Today’s Gospel: Matthew 12:1-8
Can’t you see them? There in the sunshine of a field ripe with grain, the disciples are happily walking with their teacher, He is feeding their bodies, minds and hearts. They reach out and touch the fruit of the land. It is a perfect Sabbath day, filled with peace.
But then the Pharisees pop-up like some school-yard bully, “Look! Teacher—look what they are doing!”
The motive is so simple. “His disciples were hungry.” The action so pure. “(They) began to pick some heads of grain and eat them.”
The Pharisees are the ultimate negative tattle-tales, always on the lookout for what someone—especially Jesus and His disciples—are doing wrong. How exhausting!
So the wise teacher steps in with a lesson. Something greater is here. Jesus always responds with compassion to need. It is so concrete in the gospels. Students cannot learn when they are hungry. Their basic needs must be satisfied before their hearts are open to the truth of the lesson. Jesus has no compassion for the actions of the Pharisees. “If you had known what these words mean, `I desire mercy, not sacrifice,’ you would not have condemned the innocent.” Jesus asks for mercy.
How often do I condemn others, looking not at the simplicity or motivation of their actions, but how it looks to me. Whether real or imagined, I exhaust myself as the list offenses grows—look what they did! By seeing the perceived wrong, and hardening my heart to the reality of mercy, I not only deny my neighbor’s spiritual hunger, but I grow farther away from the one who can save me. I condemn the innocent and neglect to see what is right in front of me. “Look! It is the Lord of the Sabbath!”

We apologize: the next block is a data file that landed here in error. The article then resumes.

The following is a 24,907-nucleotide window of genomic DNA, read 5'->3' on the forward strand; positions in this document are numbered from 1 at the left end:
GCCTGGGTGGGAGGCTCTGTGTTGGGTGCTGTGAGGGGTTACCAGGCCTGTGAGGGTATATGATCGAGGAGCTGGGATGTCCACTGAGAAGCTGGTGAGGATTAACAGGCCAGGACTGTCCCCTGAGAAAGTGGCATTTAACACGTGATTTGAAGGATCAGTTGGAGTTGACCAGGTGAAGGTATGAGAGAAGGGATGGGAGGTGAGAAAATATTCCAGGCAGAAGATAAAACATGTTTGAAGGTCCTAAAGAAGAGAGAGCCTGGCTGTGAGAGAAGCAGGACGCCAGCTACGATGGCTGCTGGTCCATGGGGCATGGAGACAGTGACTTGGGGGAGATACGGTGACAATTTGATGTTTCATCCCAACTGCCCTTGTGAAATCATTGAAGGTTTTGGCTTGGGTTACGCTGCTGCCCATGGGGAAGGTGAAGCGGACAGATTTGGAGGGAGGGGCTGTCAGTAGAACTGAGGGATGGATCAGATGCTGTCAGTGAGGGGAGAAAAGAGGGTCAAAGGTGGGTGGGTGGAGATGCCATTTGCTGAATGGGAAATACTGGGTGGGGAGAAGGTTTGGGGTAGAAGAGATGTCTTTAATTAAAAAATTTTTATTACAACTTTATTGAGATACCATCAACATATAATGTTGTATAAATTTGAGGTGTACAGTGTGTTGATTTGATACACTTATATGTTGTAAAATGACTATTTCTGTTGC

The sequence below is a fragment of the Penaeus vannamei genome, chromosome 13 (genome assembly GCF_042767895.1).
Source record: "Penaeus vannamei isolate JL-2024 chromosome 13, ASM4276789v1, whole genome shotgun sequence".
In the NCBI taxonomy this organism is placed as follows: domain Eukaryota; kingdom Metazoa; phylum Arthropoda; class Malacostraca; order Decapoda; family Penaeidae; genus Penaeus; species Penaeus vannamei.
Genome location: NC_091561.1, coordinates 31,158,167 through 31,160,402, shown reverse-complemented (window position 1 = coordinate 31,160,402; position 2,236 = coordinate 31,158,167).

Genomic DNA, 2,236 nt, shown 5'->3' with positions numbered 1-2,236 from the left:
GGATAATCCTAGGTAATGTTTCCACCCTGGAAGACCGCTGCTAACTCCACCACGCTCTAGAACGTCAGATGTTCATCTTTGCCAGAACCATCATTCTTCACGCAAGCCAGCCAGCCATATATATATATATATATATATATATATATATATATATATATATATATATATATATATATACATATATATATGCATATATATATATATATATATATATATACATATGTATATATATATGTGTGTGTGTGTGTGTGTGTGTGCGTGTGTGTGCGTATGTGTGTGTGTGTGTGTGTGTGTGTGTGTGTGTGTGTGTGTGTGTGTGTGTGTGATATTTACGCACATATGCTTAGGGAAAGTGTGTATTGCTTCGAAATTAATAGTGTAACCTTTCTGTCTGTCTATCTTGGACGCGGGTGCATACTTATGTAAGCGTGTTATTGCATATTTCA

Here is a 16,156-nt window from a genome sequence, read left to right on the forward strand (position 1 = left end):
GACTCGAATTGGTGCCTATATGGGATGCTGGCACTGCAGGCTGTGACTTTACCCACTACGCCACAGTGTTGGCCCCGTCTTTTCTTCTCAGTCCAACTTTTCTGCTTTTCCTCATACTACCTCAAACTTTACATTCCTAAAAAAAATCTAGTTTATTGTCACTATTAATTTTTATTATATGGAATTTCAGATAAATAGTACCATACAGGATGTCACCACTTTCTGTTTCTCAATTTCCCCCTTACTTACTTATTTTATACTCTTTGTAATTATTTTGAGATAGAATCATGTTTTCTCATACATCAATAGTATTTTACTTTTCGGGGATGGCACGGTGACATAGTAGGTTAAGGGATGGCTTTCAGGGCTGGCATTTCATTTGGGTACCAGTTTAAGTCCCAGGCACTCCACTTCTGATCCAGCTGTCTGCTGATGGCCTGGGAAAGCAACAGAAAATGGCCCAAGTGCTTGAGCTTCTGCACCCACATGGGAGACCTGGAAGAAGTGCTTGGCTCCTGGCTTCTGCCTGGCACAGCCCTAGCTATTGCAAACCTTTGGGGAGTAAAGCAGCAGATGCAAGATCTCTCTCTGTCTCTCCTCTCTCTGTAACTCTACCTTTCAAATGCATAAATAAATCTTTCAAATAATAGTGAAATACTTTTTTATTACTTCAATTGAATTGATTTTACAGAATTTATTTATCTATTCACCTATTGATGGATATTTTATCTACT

How often have I been quick to judge my neighbor and missed the chance to show them Jesus?
Lord, help me to act with mercy towards the hunger in those around me, especially my family and friends. Let me be Jesus for them today, feeding them with Your love.
Copyright 2018 Cathy Knipper
Cathy G. Knipper is a wife to Jim and mother to three adult children. Last year the Lord transplanted her from Boston, MA to Amish County, PA where she is finding her way amid cornfields and farmers markets.
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